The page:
First-Term Seminars Aren’t Just AcademicThe Peer MALT program helps all students prepare for college—and beyond.
Posted on November 3rd, 2023 by

Lauren Hecht, FTS director, said the seminars provide students with skills they'll need well past their first year at Gustavus.

Many colleges offer classes that help their first-year students get comfortable with the unfamiliar pace of higher education. Gustavus supplements this by utilizing the maturity and leadership qualities of our older students to make the first-year acclimation process even more comprehensive and fruitful.

All new Gusties take a First-Term Seminar (FTS), small, discussion-based courses that acquaint students with the skills, habits, and mindsets that will serve their liberal arts journey. These courses have up to 16 students and, in 2023, included such choices as, “Beyond Masks and Supers: Diversity and Identity in Contemporary US Comics;” “Ethics for Everyday Life;” and “Fast Food and Politics.” Incoming students identify their top five FTS options and almost always land in one of their top three. (Although FTS courses are currently only offered in the fall term, the College is considering whether to eventually add them to accommodate students who first arrive on the Hill in the spring semester.)

Most FTS classes revolve around a similar approach. “We typically focus on learning outcomes via critical thinking, writing, speaking, and just giving students lots of practice doing all these tasks,” said Lauren Hecht, instructor for the “Animal Minds” FTS class, associate professor of Psychological Science, and the FTS program director.

Honing these skills can help all Gustavus students thrive, regardless of the major or professional field they end up choosing. Sophia White ’27, a student in Hecht’s FTS class, said the academic component of the seminar have exceeded expectations. “It’s helped me feel like Gustavus is a good place for me because writing and creating an argument is my favorite way to learn,” they said. “It’s been really affirming to come into a school that feels like the place for me, and to have my learning style be appreciated.”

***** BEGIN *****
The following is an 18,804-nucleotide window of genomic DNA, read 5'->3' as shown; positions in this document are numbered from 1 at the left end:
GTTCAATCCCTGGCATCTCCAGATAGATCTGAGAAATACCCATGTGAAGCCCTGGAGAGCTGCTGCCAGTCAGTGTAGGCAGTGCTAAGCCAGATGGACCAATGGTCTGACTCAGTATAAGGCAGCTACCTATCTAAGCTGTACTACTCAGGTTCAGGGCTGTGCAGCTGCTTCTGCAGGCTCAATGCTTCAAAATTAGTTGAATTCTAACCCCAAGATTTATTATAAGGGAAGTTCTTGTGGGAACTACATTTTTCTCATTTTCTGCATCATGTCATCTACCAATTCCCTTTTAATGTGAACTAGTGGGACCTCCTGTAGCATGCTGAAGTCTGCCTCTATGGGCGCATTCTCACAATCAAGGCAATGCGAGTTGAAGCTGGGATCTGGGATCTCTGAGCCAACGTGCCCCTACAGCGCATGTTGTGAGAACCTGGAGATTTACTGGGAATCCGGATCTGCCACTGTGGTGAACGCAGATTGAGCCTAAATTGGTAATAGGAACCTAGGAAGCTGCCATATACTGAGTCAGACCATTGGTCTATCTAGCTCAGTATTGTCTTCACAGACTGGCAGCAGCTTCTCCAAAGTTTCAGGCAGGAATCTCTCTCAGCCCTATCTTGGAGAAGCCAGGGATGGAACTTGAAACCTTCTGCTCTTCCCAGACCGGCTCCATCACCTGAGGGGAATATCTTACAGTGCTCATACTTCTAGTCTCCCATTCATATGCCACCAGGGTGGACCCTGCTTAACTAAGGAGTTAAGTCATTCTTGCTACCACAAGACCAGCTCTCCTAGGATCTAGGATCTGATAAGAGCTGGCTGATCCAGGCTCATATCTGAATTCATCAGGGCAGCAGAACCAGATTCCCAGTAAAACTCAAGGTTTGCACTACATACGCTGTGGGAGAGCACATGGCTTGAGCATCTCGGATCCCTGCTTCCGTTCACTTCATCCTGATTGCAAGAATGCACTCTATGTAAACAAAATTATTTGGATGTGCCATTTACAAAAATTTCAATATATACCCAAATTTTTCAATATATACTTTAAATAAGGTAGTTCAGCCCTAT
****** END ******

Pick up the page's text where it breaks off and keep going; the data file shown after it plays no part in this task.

Each FTS instructor also serves as the initial academic advisor for each student in the course, a fairly standard structure. Where Gustavus takes this a step further is with the Peer Mentor, Academic Leader, and Teacher—or Peer MALT—program, for which FTS instructors recruit junior or senior students to work with an FTS class. Peer MALTs act as older siblings of sorts, offering tips, tricks, and advice and familiarizing FTS students with all aspects of campus life.

Hecht asked Maria Widen ’25 to be her Peer MALT for the Animal Minds course, which involved Widen setting up a syllabus for weekly 50-minute sessions that cover almost anything a first-year student might encounter, from how to register a MyGustavus profile to setting up an initial four-year academic plan. “During my first year, I didn’t know something as basic as how to get a document printed until my Peer MALT showed us the procedure; little things like that can really help with the transition to college because it can be so hard and daunting at first,” said Widen, who is focusing a few of her FTS sessions on topics such as how best to work with the Career Center and discussing students’ phone and social media usage. “[First-years] also have a lot of questions on how to manage and schedule your week, your month, your semester,” Widen said. “I try to stay flexible depending on what they want to focus on, but we look for any ways we can to help them succeed in college.”

The FTS experience often has a social aspect when classmates form bonds with each other that blossom into friendships. White, an acknowledged introvert, said this component of FTS has moved more slowly thus far, but it’s also taught her some valuable life lessons. “I’ve realized that I’ve made some assumptions about people based on how high school went, how I grouped people into little boxes or cliques that I didn’t want to be part of,” White said. “But now I’m more open to what I believe college is about, which is crossing those boundaries and intersecting with people you think you wouldn’t normally meet, because these people inevitably will be in your life for a long time.”


Media Contact: Director of Media Relations and Internal Communication Luc Hatlestad


One Comment

  1. Dana N Mumey says:

    What a great idea!
    Dana Mumey
    Class of 1983

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